An Effective Registry

Pakistan’s national identity registration system, and the associated passport issuance system, have gone through countless evolutions throughout its history, with each iteration solving one logistical issue at a time. From manual ID cards and passports that needed to be signed by the officer in charge – and hence held up the queue and made them easy to forge – to a fully computerized and integrated system, our citizenry database has come a long way.

However, as a holdover from a bygone era, many problems still remain – beyond incremental increases, another modern reform is needed. The Interior Ministry’s efforts in this regard are right on time. As Pakistan continues to repatriate Afghan refugees, the need to ensure that computerised national identity cards (CNICs) and passports for unregistered aliens are restricted continues to grow in importance. Cross-border security hinges on a robust system that categorizes citizens and non-citizens, especially in the context of the porous western border. While border fences and checkposts have been opposed on the grounds that they disrupt historical linkages between border tribes, decades of violence and insurgency in the reason have superseded those concerns. Security comes first, and a secure border is key to that.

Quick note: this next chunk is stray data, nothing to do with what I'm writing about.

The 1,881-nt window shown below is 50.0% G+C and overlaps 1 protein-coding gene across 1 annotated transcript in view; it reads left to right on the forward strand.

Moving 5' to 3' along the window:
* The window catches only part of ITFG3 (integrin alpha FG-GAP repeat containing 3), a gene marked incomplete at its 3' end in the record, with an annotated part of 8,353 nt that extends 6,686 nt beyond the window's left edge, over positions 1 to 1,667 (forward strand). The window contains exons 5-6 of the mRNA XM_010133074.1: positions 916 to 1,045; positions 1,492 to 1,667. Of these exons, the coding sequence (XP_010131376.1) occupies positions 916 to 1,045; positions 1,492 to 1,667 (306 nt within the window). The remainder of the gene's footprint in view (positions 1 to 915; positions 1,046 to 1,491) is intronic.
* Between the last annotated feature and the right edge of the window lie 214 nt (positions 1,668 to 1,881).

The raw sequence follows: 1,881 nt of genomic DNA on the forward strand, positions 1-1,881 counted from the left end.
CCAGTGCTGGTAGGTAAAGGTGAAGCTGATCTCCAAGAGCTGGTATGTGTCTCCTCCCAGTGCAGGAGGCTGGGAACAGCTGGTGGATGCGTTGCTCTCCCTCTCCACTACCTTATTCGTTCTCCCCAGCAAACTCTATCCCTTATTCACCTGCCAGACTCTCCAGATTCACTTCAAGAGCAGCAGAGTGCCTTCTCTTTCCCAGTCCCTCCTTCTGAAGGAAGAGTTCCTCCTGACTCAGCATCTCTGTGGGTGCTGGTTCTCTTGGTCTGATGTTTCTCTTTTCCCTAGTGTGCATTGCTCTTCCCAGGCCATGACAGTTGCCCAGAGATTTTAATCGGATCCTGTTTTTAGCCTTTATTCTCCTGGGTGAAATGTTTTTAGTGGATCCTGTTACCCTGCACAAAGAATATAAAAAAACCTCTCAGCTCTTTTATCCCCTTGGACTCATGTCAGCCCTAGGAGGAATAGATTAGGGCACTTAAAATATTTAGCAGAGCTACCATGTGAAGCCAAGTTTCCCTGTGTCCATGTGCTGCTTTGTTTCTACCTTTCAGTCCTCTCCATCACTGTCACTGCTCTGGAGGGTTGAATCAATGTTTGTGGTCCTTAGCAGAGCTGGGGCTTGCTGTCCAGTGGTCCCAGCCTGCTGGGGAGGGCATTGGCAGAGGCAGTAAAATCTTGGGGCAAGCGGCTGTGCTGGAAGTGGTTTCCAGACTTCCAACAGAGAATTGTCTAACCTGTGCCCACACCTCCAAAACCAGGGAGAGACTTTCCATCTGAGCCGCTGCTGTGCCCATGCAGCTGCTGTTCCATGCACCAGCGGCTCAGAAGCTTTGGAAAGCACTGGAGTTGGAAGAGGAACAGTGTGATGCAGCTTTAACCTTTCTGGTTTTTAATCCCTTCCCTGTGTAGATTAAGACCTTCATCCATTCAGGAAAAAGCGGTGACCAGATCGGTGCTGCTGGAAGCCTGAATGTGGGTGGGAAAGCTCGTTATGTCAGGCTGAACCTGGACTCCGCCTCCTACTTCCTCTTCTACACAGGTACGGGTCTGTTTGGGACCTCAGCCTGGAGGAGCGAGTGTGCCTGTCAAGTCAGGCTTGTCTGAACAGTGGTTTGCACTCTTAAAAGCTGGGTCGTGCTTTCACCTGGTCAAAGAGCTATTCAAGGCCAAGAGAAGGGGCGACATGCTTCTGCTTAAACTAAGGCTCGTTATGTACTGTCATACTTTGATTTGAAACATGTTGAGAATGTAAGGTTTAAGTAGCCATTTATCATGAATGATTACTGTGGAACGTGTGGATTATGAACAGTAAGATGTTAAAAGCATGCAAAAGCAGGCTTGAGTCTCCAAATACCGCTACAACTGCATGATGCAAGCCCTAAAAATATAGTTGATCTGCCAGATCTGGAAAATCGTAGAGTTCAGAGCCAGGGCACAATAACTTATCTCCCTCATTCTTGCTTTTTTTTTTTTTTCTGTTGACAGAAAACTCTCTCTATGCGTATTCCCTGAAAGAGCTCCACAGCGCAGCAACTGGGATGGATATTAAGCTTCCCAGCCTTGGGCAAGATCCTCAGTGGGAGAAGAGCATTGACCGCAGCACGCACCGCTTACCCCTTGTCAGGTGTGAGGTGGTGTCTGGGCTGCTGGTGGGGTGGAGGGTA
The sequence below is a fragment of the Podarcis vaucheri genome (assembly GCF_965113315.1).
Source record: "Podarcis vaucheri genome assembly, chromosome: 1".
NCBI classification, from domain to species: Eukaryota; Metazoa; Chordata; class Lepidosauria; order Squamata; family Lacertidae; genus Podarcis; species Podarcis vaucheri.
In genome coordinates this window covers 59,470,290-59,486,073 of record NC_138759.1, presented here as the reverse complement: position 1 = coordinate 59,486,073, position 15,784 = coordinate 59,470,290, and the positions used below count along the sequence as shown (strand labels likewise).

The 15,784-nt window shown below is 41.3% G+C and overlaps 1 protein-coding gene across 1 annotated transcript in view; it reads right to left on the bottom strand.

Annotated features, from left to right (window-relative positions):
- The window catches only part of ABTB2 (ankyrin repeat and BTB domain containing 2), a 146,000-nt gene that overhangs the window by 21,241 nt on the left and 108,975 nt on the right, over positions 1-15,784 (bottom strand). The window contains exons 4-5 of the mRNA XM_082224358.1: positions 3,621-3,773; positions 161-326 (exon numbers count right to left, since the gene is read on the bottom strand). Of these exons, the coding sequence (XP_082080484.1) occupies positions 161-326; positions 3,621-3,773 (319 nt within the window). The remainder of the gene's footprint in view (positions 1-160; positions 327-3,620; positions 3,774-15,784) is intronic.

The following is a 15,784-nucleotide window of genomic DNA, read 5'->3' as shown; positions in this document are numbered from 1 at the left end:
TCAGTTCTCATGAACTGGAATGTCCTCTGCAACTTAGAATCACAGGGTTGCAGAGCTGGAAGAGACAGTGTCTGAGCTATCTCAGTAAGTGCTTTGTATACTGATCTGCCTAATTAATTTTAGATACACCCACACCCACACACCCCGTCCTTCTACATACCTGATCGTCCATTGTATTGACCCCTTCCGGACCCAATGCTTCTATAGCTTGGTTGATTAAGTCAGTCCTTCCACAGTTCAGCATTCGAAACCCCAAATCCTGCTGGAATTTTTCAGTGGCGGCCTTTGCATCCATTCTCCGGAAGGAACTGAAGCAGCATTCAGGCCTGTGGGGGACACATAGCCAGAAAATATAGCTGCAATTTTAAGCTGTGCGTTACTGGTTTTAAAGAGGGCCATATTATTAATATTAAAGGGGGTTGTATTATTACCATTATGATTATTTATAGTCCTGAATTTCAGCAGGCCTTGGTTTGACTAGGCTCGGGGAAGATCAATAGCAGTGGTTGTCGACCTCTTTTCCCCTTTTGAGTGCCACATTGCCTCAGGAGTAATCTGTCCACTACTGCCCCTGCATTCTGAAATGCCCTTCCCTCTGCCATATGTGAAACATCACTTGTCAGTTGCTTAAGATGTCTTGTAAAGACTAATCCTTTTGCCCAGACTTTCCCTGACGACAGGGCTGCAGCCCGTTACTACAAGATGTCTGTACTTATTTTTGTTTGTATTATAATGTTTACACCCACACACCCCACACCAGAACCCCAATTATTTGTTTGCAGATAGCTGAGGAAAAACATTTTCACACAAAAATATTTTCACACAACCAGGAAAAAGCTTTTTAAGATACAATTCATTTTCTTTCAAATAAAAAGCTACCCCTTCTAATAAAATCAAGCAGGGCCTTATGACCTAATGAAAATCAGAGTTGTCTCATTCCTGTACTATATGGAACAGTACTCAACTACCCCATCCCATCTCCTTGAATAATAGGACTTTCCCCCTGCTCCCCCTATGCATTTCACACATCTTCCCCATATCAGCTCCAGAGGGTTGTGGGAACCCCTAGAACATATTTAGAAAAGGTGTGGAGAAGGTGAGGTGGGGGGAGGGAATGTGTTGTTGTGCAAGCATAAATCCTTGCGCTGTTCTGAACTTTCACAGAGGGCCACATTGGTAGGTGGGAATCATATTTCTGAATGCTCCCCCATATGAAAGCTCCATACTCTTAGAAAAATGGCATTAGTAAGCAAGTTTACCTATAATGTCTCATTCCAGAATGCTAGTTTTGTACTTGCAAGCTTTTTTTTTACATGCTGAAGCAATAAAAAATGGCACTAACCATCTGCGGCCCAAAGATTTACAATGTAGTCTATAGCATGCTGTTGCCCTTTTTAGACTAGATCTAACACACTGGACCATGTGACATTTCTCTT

Similarly, the decision to increase the National Database Registra¬tion Authority (Nadra) in locations such as Multan, Karachi, Lahore, Peshawar, Quetta, Islamabad, and Rawalpindi is much needed. More centers reduce the notoriously long lines and waiting times at existing Nadra centers, and ease of access will encourage a larger portion of the population to bring themselves into the official registry. However, not all mooted reforms are necessarily good ideas. The recent suggestion by Director General of Immigration and Passports, Mustafa Jamal Kazi, that divorced women should have their former spouse’s name on their passport to prove the parentage of their children has been met with justifiable criticism.

Not only will the policy cause countless logistical issues – for example in the case of a woman who has been married multiple times and has children from each marriage – it is rooted in a regressive ideology where a woman has to prove her identity in relation to her husband or father. While the government has taken many positive steps in removing archaic, ideology-based regulations from our citizen registry, this move would be two steps firmly backward.

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